UK and EU flag breaking apart

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With Theresa May soon gone, Tory party members elbowing their way to become her replacement and Nigel Farage’s Brexit Party causing havoc in the polls, bookmakers are having their work cut out for them. If you are looking to make a pretty penny out of the United Kingdom’s political mayhem, then turning to the bookies is your best bet. For some it might seem unethical to exploit the current crisis of the British people and for some it might be a humorous outlet for the frustration and uncertainty that Brexit brings. 

When it comes down to Brexit-related affairs, it seems as if everything is fair game to place your bets on. Whether you think Brexit might not happen until 2025 or Article 50 will be revoked before the end of this year, bookmakers like Betfair and Paddy Power are offering punters a chance to prove if they are right. 

Who will become the next Prime Minister?

Boris Johnson in a meetingOne of the hot topics to bet on ever since Theresa May announced her resignation, is who will take over as Prime Minister. Mrs May hadn’t even finished her emotional speech, or the media already erupted with who would become her successor. In the past couple of days, 10 members of her own cabinet have stepped forward to announce their serious commitment in becoming the next Prime Minister. One might say that is a relief, until the lineup is revealed. 

Boris Johnson leads the polls, being the clear favourite among bettors with odds stacked at 13/8. The ex-Mayor of London seems to have a good shot at becoming the next PM, according to the tabloid newspapers. However, given the current global political climate, one would assume we only have room for one bleached toupet-wearing buffoon.

Dominic Raab (4/1), Michael Gove (5/1) and Andrea Leadsom (8/1) seem like more sane options when compared to Mr Johnson leading a country. But the bookmakers do not let the odds end there. There is a list of politicians one can bet on, some of whom you have heard, some who are best left unheard. Nigel Farage is in the game as well, even though he has not expressed being candidate for PM yet, with odds stacking at 66/1. With good old Nige at the helm, that would be a surefire way to ban all milkshakes in the country. Throw in Jacob Rees-Mogg (100/1) and you got yourself a hardline Brexiteer bingo.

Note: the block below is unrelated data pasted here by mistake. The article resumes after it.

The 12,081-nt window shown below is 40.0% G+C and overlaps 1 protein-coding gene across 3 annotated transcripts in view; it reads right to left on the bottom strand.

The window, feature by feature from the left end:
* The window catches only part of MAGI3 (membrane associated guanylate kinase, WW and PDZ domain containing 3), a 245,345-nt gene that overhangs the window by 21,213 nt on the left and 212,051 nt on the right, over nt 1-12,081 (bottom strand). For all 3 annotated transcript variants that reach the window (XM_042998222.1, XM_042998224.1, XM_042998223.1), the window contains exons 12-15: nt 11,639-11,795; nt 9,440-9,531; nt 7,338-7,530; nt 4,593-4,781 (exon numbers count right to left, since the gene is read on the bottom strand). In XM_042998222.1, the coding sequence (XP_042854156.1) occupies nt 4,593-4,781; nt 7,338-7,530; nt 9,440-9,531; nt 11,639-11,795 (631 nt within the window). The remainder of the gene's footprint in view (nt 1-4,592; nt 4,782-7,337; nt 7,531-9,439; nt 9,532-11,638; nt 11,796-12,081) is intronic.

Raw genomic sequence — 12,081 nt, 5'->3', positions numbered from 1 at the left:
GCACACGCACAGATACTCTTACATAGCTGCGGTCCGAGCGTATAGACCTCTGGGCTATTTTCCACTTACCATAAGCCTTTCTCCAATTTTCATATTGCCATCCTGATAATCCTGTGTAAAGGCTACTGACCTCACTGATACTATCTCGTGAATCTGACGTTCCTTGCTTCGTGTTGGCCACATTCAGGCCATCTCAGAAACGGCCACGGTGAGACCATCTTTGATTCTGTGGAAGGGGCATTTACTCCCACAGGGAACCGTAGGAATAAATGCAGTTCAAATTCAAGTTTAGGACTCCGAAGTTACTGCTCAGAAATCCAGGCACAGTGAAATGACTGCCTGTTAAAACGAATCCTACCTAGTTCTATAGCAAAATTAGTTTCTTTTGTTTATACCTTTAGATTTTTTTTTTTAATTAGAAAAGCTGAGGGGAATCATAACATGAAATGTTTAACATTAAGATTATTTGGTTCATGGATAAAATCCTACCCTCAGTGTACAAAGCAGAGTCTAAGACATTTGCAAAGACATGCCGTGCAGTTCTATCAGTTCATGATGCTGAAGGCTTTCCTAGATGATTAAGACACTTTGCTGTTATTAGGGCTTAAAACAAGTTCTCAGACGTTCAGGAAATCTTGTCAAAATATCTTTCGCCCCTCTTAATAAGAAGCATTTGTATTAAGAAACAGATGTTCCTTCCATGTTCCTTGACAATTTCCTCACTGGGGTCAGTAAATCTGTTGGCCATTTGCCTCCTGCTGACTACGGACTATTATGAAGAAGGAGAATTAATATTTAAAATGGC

However, leadership is not only reserved for the Conservatives. We also see Jeremy Corbyn’s name on the bet slips, who has a shot at becoming the next Prime Minister with odds at 50/1. The Labour Party leader seems to be on the fence about whether to support Brexit or to remain in the EU. Mr Corbyn has chosen middle ground and will now back a second referendum, essentially letting the people decide for him which banner to rally behind.

If you really want to go out on a limb and think David Cameron is going to make some kind of heroic Hollywood-esque comeback, then William Hill allows you to place a bet with odds at 200/1.
 

Prime Minister Odds Updated on 20/06/2019

The Tory leadership race is drawing to a close. This week, we’ve had to say goodbye to Dominic Raab, Rory Stewart and Sajid Javid, like some twisted political version of Love Island. These three candidates did not make it through the fourth round of Conservative Party ballots. With only three remaining runners in the race, and Boris Johnson in pole position without having to lift a finger, the odds are not surprising. Below you will find a summary of the votes each candidate has accumulated, as well as the odds of them winning the Tory leadership race. 

Boris Johnson – Votes: 157 - Odds: 1/12
Michael Gove – Votes: 61 – Odds: 12/1
Jeremy Hunt – Votes: 59 - Odds: 16/1

 


Whatever your stance is on the Brexit subject, the future of Great Britain will be in the hands of the next Prime Minister. Having bookmakers offer the opportunity of betting on the possible successor only aids in providing comical relief, if not insight as to what the beliefs of the public are. The beast that is Brexit is not easily tamed, but with the coming of a new PM there is hope of a compromise between the UK and the EU at last.